• Out of the box: Alice in Chains to play at the Patriot Center

    News1 September 20, 2010 at 5:35 pm Comments are Disabled

    The 1990s was the era of long hair, flannel and ripped jeans. Bands like Pearl Jam and Soundgarden sold out stadiums around the world, combining guttural vocals with scorching guitar licks. The time of grunge may have ended in the mid-1990s but for many bands, the rock did not stop. In the case of Alice in Chains, performing Sunday at the Patriot Center, even the saddest story in grunge music could not keep the band down. Alice in Chains rose to national prominence in 1990 with the release of Facelift. The album featured the band’s signature song, “Man in the Box.” Critics and fans were intrigued by the traditional grunge sound infused with the combination of vocalist Layne Staley’s garbled vocals and guitarist Jerry Cantrell’s smoother style. While the band seemed unstoppable following 1992’s Dirt, things did not stay that way. Staley’s well-documented heroin addiction stalled the band’s recording process and prevented Alice in Chains from touring. A handful of commercially successful albums followed, culminating in the band’s performance on MTV Unplugged. However, their 1996 performance would be the band’s last for nearly a decade. Staley never officially quit the band, but he did not tour and spent the last […]

  • Book it to the festival: After a dozen years, Fall for the Book is a Mason tradition

    News1 September 20, 2010 at 5:34 pm Comments are Disabled

    The six-day Fall for the Book festival enters full swing this week, with visits from 150 authors on subjects ranging from literature to non-fiction. The ever-growing event will feature authors, skits, dance and storytelling to present literature in a fun, engaging atmosphere. The literary festival that began 12 years ago to advance children’s education has expanded to a week-long event and continues to spread from George Mason University to Northern Virginia, the District of Columbia and Maryland, and includes major names such as Greg Mortenson, the author of Three Cups of Tea: One Man’s Mission to Promote Peace … One School At A Time. “Over the dozen years we’ve done it, we have seen it become a tradition on campus where the faculty and students look forward to it,” said William Miller, director for the festival and Mason’s graduate writing program. The festival is a “double win for faculty and staff,” Miller said. “Some of our events are patterned very specifically for classes, and we match the events to classes wherever possible. … The students bring to the event their inquisitive minds.” The high-visibility event actually began as an annual literary event in Charlottesville run by Mason’s former rector Randolph […]

  • Not so bad boys? A day in the life of the police who protect and serve the student body at Mason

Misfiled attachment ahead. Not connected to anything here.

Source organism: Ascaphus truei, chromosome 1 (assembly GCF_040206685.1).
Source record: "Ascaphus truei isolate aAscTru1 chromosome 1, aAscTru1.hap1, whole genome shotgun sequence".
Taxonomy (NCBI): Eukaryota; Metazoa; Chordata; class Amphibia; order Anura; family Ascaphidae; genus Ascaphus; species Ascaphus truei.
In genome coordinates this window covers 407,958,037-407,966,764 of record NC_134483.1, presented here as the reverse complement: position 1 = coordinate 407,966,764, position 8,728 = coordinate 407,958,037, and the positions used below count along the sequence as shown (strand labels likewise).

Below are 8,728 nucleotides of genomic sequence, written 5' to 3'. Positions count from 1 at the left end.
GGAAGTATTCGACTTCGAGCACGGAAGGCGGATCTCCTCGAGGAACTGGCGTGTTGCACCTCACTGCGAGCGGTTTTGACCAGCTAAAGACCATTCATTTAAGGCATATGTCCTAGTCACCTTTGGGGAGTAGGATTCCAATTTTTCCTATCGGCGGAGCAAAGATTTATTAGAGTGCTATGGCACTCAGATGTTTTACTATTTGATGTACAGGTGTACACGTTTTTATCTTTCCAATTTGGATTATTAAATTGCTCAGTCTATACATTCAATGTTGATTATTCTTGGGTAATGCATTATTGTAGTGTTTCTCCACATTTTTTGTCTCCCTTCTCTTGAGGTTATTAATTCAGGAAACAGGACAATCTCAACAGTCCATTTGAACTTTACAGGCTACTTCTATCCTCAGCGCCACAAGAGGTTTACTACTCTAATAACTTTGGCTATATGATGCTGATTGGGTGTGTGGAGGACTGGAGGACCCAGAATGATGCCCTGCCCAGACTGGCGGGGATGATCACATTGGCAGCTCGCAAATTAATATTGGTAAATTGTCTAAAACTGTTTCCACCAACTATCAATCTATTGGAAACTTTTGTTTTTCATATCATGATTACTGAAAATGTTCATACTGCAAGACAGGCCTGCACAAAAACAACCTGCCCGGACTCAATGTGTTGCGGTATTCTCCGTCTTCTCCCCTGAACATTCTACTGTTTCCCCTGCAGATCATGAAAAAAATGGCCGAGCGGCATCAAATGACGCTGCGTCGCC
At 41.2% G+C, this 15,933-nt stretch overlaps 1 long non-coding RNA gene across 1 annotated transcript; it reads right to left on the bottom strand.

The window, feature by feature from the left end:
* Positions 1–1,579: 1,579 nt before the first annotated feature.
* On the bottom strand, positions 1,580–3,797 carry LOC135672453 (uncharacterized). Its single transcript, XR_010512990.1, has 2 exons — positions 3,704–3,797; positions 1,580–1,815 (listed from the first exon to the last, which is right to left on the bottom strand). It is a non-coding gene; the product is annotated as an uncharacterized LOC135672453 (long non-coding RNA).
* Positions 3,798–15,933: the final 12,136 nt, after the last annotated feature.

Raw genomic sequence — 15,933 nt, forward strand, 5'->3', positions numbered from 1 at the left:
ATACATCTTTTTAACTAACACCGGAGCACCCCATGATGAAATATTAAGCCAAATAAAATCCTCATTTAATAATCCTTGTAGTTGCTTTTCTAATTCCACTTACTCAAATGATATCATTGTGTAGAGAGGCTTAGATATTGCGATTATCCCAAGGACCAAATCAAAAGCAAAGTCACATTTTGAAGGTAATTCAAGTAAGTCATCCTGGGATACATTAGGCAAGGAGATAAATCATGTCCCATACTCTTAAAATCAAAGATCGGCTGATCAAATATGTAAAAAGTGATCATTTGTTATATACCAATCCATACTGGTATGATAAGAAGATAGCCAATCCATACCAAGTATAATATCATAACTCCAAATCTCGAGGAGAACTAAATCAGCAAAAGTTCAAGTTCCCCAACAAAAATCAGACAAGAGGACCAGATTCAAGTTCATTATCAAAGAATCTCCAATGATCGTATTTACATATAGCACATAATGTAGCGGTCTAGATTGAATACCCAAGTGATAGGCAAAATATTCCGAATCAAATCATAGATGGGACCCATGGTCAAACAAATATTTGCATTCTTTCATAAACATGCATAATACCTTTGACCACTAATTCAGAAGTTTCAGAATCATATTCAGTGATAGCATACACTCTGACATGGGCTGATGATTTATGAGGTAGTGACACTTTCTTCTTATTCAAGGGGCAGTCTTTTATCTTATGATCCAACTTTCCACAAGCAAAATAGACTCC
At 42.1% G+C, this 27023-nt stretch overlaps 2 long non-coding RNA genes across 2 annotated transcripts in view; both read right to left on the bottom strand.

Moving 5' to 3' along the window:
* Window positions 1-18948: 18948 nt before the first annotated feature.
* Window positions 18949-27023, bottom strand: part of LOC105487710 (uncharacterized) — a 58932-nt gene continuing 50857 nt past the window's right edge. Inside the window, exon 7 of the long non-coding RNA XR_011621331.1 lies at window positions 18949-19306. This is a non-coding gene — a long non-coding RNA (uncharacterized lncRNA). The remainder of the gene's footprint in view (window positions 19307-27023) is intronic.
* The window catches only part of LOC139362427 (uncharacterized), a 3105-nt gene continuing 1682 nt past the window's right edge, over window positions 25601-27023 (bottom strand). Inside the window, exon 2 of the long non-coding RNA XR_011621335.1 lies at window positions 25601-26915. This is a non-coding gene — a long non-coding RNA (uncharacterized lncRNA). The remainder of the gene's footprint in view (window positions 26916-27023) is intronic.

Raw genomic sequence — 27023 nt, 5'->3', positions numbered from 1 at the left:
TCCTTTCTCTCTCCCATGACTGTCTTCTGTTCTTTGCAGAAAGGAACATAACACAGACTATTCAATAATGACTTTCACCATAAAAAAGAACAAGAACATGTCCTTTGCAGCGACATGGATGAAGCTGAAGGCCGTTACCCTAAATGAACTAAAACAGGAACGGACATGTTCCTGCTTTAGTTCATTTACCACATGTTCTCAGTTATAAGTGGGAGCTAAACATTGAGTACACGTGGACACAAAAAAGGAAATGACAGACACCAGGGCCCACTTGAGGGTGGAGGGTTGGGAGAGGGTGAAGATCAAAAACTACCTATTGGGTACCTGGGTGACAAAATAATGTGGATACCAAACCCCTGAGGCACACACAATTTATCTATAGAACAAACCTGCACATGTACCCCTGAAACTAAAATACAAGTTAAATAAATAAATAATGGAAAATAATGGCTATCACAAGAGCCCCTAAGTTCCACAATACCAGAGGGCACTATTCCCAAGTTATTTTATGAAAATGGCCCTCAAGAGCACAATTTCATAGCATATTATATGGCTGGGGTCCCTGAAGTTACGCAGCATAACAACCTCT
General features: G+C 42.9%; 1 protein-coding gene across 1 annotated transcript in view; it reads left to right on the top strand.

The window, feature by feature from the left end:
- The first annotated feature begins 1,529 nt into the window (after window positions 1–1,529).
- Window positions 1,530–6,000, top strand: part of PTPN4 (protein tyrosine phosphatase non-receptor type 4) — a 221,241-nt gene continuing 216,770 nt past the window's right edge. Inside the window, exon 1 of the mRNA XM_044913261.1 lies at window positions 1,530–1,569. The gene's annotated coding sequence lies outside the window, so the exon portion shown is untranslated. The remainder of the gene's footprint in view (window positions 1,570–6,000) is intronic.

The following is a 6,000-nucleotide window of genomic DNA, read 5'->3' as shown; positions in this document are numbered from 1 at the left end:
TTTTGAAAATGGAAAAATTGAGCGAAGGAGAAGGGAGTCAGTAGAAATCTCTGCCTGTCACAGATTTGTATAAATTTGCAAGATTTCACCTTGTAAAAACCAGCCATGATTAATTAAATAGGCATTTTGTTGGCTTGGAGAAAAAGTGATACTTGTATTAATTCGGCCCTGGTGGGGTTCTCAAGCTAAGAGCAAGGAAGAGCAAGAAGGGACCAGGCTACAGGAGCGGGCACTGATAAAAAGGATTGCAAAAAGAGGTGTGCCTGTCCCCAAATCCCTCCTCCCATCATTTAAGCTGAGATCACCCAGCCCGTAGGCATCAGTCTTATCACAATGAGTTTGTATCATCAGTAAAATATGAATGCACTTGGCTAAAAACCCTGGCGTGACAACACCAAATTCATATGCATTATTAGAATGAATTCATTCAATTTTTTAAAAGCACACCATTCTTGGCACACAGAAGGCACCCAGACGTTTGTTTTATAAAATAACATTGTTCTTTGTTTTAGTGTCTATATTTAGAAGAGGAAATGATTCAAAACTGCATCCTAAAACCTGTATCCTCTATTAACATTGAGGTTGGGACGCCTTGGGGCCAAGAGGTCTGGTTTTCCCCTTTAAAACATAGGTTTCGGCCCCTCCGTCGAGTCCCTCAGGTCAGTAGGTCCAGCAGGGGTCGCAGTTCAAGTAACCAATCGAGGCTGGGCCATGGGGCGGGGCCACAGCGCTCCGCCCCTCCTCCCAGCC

Not so bad boys? A day in the life of the police who protect and serve the student body at Mason

    News1 September 20, 2010 at 5:28 pm Comments are Disabled

    It’s almost 11 p.m. on Saturday, Sept. 11, and the night reveals a small form on the floor, crouched against a wall behind Student Union Building II.

  • Parking Pains: ‘We don’t have a parking problem… The problem comes in how close to your building you can park’

    News1 September 13, 2010 at 5:00 pm Comments are Disabled

    With 5,400 students living on campus and many more who commute, the 12,400 parking spaces at George Mason University’s Fairfax campus see their fair share of use. “We don’t have a parking problem,” said Mason Press Secretary Dan Walsch. “The problem comes in how close to your building you can park.” Walsch said the number of spaces available throughout the day — though some may be in a less convenient location than others — meets the needs of the university community. “I understand the inconvenience people may feel if they cannot park as close to where they need to go,” Walsch said. Carola Sierra, a junior athletic training major, characterized the parking situation on campus as “horrible.” “I once had to park at University Mall by McDonald’s,” Sierra said. “Every time I come to campus I have to drive around for 10 minutes to find a space. I’m always running and it’s a pain.” “With a university this size, they [parking] does a good enough job,” said Patrick Graham, a senior sociology major, “but good enough can still make it difficult for the individual.” Graham said he knows there are complications with the logistics of parking in a school the […]

  • Commuting to campus: Patriots weigh in on rift between commuter and on-campus students

    News1 September 13, 2010 at 4:59 pm Comments are Disabled

    For years, George Mason University has been acclaimed for being one of the most diverse schools in the nation, bridging the distance between local and international students. Yet with each new semester, there seems to be a growing divide between two particular types of students — those who live on-campus and those who commute. “When you’re a commuter, the only time you spend on campus is car-park-walk-class-walk-car-drive-home. You don’t hear or see that much,” said junior Becca Marshall, who drives about a half-hour from her home in Reston to Fairfax for classes. This new divide is creating a social rift between commuters and on-campus residents, where interaction is limited. “Besides classes I wouldn’t say there is that much [interaction],” said Marshall. “Everyone has their friends, and I’m sure some commute and some don’t.” Living at home with parents or family members can be a hassle, especially if a curfew is involved. “The people who live with their parents don’t have the nightlife like on-campus residents,” said sophomore nursing major Tina Hughes, who resides in the Chesapeake residential neighborhood. “There’s not a lot of opportunities to meet people.” Many commuters have a good reason for not living on campus. Most have […]